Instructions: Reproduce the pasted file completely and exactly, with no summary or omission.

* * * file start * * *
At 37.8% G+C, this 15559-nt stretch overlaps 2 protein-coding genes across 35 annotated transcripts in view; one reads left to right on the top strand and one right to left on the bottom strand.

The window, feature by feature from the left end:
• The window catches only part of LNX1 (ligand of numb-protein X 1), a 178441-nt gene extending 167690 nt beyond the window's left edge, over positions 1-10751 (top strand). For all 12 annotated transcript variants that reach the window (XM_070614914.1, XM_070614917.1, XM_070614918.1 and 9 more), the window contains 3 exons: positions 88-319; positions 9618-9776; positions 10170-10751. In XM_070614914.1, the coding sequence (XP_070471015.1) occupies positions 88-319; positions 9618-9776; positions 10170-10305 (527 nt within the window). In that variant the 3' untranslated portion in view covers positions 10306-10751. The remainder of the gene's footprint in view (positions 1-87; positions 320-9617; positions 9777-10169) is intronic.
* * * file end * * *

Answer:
At 37.8% G+C, this 15559-nt stretch overlaps 2 protein-coding genes across 35 annotated transcripts in view; one reads left to right on the top strand and one right to left on the bottom strand.

The window, feature by feature from the left end:
• The window catches only part of LNX1 (ligand of numb-protein X 1), a 178441-nt gene extending 167690 nt beyond the window's left edge, over positions 1-10751 (top strand). For all 12 annotated transcript variants that reach the window (XM_070614914.1, XM_070614917.1, XM_070614918.1 and 9 more), the window contains 3 exons: positions 88-319; positions 9618-9776; positions 10170-10751. In XM_070614914.1, the coding sequence (XP_070471015.1) occupies positions 88-319; positions 9618-9776; positions 10170-10305 (527 nt within the window). In that variant the 3' untranslated portion in view covers positions 10306-10751. The remainder of the gene's footprint in view (positions 1-87; positions 320-9617; positions 9777-10169) is intronic.